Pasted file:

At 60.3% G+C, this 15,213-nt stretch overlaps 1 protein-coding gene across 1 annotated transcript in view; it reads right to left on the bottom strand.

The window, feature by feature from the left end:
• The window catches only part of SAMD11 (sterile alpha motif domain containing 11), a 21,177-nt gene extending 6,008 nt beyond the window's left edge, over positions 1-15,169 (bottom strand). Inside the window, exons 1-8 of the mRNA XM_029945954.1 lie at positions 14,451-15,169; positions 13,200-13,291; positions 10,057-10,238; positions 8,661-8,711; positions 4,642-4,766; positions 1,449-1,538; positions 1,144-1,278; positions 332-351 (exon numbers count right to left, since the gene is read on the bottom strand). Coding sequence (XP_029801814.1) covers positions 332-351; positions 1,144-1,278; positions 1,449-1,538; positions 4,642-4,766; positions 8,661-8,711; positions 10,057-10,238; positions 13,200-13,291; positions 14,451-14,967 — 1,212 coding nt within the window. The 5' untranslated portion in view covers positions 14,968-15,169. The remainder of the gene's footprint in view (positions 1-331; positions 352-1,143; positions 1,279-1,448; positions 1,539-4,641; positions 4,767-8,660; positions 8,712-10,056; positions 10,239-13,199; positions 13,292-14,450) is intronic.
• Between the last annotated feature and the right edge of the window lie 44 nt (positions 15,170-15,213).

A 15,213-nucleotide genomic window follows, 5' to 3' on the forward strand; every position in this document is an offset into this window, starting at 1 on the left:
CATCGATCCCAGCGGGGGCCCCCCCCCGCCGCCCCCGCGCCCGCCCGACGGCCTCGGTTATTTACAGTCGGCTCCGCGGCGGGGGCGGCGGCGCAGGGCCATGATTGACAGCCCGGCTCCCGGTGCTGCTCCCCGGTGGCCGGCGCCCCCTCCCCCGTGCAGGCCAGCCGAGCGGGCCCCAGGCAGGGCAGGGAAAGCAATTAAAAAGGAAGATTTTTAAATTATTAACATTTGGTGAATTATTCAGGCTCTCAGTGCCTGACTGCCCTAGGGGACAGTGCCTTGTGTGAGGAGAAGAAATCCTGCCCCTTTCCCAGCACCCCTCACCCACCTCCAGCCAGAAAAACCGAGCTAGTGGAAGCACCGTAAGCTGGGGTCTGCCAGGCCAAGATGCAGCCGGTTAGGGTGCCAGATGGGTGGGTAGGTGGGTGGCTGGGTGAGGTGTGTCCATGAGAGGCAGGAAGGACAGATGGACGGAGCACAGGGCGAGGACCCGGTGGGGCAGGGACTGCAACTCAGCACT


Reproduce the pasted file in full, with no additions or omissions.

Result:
At 60.3% G+C, this 15,213-nt stretch overlaps 1 protein-coding gene across 1 annotated transcript in view; it reads right to left on the bottom strand.

The window, feature by feature from the left end:
• The window catches only part of SAMD11 (sterile alpha motif domain containing 11), a 21,177-nt gene extending 6,008 nt beyond the window's left edge, over positions 1-15,169 (bottom strand). Inside the window, exons 1-8 of the mRNA XM_029945954.1 lie at positions 14,451-15,169; positions 13,200-13,291; positions 10,057-10,238; positions 8,661-8,711; positions 4,642-4,766; positions 1,449-1,538; positions 1,144-1,278; positions 332-351 (exon numbers count right to left, since the gene is read on the bottom strand). Coding sequence (XP_029801814.1) covers positions 332-351; positions 1,144-1,278; positions 1,449-1,538; positions 4,642-4,766; positions 8,661-8,711; positions 10,057-10,238; positions 13,200-13,291; positions 14,451-14,967 — 1,212 coding nt within the window. The 5' untranslated portion in view covers positions 14,968-15,169. The remainder of the gene's footprint in view (positions 1-331; positions 352-1,143; positions 1,279-1,448; positions 1,539-4,641; positions 4,767-8,660; positions 8,712-10,056; positions 10,239-13,199; positions 13,292-14,450) is intronic.
• Between the last annotated feature and the right edge of the window lie 44 nt (positions 15,170-15,213).

A 15,213-nucleotide genomic window follows, 5' to 3' on the forward strand; every position in this document is an offset into this window, starting at 1 on the left:
CATCGATCCCAGCGGGGGCCCCCCCCCGCCGCCCCCGCGCCCGCCCGACGGCCTCGGTTATTTACAGTCGGCTCCGCGGCGGGGGCGGCGGCGCAGGGCCATGATTGACAGCCCGGCTCCCGGTGCTGCTCCCCGGTGGCCGGCGCCCCCTCCCCCGTGCAGGCCAGCCGAGCGGGCCCCAGGCAGGGCAGGGAAAGCAATTAAAAAGGAAGATTTTTAAATTATTAACATTTGGTGAATTATTCAGGCTCTCAGTGCCTGACTGCCCTAGGGGACAGTGCCTTGTGTGAGGAGAAGAAATCCTGCCCCTTTCCCAGCACCCCTCACCCACCTCCAGCCAGAAAAACCGAGCTAGTGGAAGCACCGTAAGCTGGGGTCTGCCAGGCCAAGATGCAGCCGGTTAGGGTGCCAGATGGGTGGGTAGGTGGGTGGCTGGGTGAGGTGTGTCCATGAGAGGCAGGAAGGACAGATGGACGGAGCACAGGGCGAGGACCCGGTGGGGCAGGGACTGCAACTCAGCACT